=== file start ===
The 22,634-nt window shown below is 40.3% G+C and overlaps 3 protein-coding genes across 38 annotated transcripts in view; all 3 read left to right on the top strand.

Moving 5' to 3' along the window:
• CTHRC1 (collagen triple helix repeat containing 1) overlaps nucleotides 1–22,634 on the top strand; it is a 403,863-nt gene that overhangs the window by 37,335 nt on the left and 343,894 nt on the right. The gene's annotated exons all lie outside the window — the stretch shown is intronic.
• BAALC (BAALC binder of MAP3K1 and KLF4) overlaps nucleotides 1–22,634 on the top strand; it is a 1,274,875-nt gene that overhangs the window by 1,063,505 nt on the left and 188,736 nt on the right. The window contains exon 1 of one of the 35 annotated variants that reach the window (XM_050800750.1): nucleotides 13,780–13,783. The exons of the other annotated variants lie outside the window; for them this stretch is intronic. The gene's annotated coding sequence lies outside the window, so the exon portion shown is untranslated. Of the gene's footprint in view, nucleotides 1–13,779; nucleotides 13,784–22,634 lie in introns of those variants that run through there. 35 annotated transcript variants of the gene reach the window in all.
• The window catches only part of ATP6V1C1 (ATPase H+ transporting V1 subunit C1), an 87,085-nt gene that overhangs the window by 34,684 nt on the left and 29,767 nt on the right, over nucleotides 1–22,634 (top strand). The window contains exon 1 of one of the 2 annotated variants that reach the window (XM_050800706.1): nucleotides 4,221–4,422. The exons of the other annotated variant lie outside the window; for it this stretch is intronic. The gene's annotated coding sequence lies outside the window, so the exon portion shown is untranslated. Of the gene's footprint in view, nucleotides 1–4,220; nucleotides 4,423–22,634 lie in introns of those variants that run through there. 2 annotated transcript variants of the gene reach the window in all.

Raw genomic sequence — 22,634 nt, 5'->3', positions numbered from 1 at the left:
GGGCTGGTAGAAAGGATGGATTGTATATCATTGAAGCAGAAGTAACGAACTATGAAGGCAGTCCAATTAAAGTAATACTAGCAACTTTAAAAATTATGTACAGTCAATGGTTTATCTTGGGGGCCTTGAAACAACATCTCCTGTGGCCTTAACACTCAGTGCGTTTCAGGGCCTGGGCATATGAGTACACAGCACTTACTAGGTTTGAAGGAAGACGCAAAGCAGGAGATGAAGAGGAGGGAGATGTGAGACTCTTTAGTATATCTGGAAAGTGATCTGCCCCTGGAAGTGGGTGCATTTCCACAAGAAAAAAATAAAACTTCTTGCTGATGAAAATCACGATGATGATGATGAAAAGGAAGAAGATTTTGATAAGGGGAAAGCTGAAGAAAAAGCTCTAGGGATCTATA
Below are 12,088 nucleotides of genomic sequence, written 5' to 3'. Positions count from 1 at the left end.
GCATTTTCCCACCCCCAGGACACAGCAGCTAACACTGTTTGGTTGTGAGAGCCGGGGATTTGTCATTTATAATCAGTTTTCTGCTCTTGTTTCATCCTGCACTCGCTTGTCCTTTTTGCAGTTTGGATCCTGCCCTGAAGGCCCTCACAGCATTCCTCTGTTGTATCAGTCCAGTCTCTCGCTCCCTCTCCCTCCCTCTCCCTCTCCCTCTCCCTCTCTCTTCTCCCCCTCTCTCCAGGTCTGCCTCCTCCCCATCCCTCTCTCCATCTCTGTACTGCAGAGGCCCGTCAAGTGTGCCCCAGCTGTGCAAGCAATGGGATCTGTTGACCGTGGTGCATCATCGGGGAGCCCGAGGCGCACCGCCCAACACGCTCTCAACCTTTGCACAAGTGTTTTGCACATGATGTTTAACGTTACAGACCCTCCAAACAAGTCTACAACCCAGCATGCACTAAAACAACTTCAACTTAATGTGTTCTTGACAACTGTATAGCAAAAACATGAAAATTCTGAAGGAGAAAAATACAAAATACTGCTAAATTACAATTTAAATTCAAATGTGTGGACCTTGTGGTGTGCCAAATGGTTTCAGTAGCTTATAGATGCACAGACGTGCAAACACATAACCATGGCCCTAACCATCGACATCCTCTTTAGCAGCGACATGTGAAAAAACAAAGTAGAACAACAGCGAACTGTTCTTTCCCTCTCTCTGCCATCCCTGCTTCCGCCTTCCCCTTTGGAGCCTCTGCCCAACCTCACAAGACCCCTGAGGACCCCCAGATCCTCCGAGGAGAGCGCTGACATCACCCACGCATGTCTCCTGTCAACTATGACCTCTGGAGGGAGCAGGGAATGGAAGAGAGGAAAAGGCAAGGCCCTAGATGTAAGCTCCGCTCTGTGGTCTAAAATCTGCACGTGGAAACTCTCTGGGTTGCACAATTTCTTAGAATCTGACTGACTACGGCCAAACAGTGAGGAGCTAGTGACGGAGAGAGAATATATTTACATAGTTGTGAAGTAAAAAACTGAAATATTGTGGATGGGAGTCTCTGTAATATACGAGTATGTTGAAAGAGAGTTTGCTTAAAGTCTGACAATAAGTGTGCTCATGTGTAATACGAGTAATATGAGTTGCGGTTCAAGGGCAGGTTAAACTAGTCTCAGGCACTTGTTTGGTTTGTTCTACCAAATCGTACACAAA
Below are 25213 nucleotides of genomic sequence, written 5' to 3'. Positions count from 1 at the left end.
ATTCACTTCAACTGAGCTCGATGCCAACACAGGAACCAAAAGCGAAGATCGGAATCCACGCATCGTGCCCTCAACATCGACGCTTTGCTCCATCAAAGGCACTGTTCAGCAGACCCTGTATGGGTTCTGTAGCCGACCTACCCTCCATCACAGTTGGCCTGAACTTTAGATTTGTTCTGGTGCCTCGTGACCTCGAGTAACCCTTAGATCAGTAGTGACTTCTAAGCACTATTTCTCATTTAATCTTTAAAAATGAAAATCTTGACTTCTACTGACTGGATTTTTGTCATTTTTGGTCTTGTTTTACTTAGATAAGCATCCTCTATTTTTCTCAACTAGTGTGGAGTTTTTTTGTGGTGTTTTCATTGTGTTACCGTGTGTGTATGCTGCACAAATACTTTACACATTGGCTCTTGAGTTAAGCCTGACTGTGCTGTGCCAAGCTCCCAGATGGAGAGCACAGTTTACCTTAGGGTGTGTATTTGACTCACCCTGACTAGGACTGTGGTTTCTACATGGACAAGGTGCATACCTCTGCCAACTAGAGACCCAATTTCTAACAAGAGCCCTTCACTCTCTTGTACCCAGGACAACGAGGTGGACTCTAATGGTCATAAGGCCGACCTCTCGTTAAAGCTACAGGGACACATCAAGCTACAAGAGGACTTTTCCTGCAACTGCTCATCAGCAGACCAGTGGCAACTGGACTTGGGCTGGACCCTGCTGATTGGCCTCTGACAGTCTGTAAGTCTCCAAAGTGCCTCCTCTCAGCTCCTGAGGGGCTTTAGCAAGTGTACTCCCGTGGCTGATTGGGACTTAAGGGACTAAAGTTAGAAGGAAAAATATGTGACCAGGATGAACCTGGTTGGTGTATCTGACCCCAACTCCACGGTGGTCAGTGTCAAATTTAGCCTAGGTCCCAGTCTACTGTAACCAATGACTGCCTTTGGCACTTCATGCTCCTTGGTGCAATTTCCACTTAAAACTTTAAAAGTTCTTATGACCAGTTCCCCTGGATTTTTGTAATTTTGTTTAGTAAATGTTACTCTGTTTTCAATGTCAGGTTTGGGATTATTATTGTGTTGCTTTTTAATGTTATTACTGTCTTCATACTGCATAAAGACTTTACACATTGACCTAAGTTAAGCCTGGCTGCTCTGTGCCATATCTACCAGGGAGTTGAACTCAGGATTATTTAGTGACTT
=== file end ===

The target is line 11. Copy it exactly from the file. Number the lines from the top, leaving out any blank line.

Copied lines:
ATTCACTTCAACTGAGCTCGATGCCAACACAGGAACCAAAAGCGAAGATCGGAATCCACGCATCGTGCCCTCAACATCGACGCTTTGCTCCATCAAAGGCACTGTTCAGCAGACCCTGTATGGGTTCTGTAGCCGACCTACCCTCCATCACAGTTGGCCTGAACTTTAGATTTGTTCTGGTGCCTCGTGACCTCGAGTAACCCTTAGATCAGTAGTGACTTCTAAGCACTATTTCTCATTTAATCTTTAAAAATGAAAATCTTGACTTCTACTGACTGGATTTTTGTCATTTTTGGTCTTGTTTTACTTAGATAAGCATCCTCTATTTTTCTCAACTAGTGTGGAGTTTTTTTGTGGTGTTTTCATTGTGTTACCGTGTGTGTATGCTGCACAAATACTTTACACATTGGCTCTTGAGTTAAGCCTGACTGTGCTGTGCCAAGCTCCCAGATGGAGAGCACAGTTTACCTTAGGGTGTGTATTTGACTCACCCTGACTAGGACTGTGGTTTCTACATGGACAAGGTGCATACCTCTGCCAACTAGAGACCCAATTTCTAACAAGAGCCCTTCACTCTCTTGTACCCAGGACAACGAGGTGGACTCTAATGGTCATAAGGCCGACCTCTCGTTAAAGCTACAGGGACACATCAAGCTACAAGAGGACTTTTCCTGCAACTGCTCATCAGCAGACCAGTGGCAACTGGACTTGGGCTGGACCCTGCTGATTGGCCTCTGACAGTCTGTAAGTCTCCAAAGTGCCTCCTCTCAGCTCCTGAGGGGCTTTAGCAAGTGTACTCCCGTGGCTGATTGGGACTTAAGGGACTAAAGTTAGAAGGAAAAATATGTGACCAGGATGAACCTGGTTGGTGTATCTGACCCCAACTCCACGGTGGTCAGTGTCAAATTTAGCCTAGGTCCCAGTCTACTGTAACCAATGACTGCCTTTGGCACTTCATGCTCCTTGGTGCAATTTCCACTTAAAACTTTAAAAGTTCTTATGACCAGTTCCCCTGGATTTTTGTAATTTTGTTTAGTAAATGTTACTCTGTTTTCAATGTCAGGTTTGGGATTATTATTGTGTTGCTTTTTAATGTTATTACTGTCTTCATACTGCATAAAGACTTTACACATTGACCTAAGTTAAGCCTGGCTGCTCTGTGCCATATCTACCAGGGAGTTGAACTCAGGATTATTTAGTGACTT